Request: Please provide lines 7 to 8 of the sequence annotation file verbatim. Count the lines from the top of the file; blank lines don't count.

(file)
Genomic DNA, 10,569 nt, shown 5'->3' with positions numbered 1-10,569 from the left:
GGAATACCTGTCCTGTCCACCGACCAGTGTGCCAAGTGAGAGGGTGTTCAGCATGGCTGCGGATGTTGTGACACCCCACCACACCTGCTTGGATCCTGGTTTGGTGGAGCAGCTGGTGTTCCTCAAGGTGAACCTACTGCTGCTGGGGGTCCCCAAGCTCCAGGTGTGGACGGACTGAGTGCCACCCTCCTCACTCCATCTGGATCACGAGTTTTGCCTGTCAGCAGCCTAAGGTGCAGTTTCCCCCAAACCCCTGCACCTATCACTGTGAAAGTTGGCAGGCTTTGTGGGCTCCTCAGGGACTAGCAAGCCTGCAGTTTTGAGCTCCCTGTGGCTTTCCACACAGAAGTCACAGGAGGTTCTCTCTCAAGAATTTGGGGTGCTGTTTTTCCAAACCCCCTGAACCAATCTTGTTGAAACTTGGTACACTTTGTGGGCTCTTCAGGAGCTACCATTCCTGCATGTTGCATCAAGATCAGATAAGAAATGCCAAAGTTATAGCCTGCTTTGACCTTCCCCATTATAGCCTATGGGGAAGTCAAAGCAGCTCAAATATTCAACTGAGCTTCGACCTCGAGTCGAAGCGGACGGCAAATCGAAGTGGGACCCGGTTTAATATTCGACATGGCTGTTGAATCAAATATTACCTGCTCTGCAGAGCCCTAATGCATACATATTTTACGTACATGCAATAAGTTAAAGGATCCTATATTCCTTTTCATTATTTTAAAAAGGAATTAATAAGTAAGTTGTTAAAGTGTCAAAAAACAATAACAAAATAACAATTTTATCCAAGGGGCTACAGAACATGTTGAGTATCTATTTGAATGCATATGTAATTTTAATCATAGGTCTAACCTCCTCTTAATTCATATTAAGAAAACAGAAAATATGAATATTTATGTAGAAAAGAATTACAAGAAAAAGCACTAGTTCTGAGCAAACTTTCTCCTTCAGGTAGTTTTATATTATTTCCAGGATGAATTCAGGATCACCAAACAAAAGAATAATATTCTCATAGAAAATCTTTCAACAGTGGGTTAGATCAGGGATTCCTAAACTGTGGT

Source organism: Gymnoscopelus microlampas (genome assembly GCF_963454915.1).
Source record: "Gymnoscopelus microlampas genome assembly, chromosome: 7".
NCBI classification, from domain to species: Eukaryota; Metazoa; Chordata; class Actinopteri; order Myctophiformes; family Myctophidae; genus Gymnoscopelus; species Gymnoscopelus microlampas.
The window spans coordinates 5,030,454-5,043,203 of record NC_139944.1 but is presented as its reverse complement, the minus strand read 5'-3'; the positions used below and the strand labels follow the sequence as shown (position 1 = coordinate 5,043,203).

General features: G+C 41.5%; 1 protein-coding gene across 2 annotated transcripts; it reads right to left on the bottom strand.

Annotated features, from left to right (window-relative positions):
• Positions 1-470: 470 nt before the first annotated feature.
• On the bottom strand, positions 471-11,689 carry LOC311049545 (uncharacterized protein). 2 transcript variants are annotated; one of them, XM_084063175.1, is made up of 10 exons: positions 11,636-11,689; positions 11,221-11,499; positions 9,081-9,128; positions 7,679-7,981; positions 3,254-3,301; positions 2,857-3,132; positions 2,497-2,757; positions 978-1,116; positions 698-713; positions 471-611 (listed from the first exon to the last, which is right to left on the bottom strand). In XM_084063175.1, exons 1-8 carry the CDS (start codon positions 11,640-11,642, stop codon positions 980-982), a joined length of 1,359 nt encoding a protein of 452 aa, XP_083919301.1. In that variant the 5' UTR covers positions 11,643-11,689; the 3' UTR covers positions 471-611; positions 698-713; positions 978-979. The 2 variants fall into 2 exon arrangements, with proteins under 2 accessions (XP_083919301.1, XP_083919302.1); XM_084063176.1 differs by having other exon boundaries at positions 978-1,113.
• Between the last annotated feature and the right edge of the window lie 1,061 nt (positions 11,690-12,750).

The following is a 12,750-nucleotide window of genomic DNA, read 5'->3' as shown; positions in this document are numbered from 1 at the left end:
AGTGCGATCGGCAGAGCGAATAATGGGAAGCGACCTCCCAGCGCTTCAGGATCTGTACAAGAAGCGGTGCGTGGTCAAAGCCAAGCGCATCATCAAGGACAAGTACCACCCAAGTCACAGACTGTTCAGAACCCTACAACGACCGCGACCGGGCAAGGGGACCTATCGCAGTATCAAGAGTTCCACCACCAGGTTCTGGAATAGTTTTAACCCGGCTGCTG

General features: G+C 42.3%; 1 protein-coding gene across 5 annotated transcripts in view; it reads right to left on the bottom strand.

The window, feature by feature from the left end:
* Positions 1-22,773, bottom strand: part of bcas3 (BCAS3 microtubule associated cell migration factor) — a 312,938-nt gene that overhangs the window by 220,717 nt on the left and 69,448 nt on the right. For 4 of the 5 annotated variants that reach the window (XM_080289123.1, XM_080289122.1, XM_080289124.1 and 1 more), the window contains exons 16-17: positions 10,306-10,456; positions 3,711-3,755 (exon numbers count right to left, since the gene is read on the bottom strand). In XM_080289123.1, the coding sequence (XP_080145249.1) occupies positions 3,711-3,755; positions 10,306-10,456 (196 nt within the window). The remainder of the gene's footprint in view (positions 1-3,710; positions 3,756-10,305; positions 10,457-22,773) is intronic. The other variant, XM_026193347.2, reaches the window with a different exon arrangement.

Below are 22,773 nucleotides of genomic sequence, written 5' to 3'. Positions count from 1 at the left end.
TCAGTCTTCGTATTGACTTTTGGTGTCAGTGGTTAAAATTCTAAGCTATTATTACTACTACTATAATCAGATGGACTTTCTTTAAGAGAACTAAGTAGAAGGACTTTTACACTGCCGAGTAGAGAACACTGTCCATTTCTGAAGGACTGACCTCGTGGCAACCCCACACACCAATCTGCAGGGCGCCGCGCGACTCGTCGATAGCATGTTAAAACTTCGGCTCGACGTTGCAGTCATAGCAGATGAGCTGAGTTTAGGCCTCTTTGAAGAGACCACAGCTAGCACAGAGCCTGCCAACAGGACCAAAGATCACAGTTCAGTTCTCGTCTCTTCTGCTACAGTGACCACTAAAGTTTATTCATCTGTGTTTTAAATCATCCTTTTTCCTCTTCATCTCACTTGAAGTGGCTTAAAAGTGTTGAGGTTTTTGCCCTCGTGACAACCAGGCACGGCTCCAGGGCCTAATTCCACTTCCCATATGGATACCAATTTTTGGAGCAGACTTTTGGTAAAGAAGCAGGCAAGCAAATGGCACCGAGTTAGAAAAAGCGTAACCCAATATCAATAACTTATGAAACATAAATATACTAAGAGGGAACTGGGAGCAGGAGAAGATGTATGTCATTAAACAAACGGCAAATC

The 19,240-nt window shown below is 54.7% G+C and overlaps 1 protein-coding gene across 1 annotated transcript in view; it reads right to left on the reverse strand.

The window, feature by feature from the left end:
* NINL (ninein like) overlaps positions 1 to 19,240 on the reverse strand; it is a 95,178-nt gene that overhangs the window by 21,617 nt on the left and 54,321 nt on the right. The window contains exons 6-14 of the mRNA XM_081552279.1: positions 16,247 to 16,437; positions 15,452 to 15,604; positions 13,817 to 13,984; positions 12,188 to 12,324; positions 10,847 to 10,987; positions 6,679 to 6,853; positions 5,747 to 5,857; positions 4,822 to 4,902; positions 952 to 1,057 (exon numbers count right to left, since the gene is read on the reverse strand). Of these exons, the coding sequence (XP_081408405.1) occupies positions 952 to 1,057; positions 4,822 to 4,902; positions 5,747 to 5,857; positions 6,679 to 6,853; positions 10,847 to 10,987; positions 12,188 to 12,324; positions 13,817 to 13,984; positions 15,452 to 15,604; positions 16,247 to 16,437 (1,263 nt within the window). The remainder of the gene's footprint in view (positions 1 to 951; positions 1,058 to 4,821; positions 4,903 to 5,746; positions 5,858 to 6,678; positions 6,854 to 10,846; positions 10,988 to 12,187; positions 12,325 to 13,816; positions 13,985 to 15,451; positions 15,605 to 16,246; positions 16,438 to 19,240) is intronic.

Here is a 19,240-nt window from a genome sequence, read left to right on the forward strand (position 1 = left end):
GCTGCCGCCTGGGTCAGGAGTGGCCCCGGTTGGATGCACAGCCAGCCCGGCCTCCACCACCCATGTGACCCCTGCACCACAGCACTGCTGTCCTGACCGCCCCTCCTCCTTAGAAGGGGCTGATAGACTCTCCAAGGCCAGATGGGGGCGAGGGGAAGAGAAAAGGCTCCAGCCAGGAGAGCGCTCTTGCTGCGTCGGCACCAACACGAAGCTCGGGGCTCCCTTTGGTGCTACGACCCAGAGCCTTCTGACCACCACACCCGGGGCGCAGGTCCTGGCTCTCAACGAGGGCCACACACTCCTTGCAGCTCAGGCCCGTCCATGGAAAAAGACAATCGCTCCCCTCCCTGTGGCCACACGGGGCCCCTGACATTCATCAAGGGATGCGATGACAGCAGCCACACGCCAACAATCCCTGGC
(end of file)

General features: G+C 41.5%; 1 protein-coding gene across 2 annotated transcripts; it reads right to left on the bottom strand.

Annotated features, from left to right (window-relative positions):